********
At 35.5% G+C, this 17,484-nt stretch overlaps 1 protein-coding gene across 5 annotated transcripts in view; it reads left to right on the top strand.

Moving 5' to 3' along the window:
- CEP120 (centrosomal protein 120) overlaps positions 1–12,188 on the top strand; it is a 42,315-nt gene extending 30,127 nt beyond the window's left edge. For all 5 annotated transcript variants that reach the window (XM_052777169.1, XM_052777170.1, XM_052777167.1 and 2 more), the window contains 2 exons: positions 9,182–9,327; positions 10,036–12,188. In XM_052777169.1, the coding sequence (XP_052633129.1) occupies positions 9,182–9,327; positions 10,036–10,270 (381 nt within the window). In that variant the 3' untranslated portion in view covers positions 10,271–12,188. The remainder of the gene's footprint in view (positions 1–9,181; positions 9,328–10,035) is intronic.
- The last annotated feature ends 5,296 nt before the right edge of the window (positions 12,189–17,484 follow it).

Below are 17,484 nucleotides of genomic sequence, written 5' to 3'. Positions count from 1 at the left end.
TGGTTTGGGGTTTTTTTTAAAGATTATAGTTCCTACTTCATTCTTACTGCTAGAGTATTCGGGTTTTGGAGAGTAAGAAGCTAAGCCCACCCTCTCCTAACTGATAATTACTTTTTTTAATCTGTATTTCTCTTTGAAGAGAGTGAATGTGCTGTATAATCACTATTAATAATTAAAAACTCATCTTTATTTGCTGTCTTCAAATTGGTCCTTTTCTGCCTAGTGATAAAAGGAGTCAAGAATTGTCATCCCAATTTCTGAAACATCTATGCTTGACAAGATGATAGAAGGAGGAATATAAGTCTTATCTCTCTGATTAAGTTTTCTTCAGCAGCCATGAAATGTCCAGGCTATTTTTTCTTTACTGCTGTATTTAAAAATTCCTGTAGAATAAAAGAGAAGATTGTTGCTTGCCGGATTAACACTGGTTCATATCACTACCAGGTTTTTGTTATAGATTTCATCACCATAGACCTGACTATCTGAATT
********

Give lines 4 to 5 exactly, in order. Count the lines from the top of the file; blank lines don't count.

- The last annotated feature ends 5,296 nt before the right edge of the window (positions 12,189–17,484 follow it).

Below are 17,484 nucleotides of genomic sequence, written 5' to 3'. Positions count from 1 at the left end.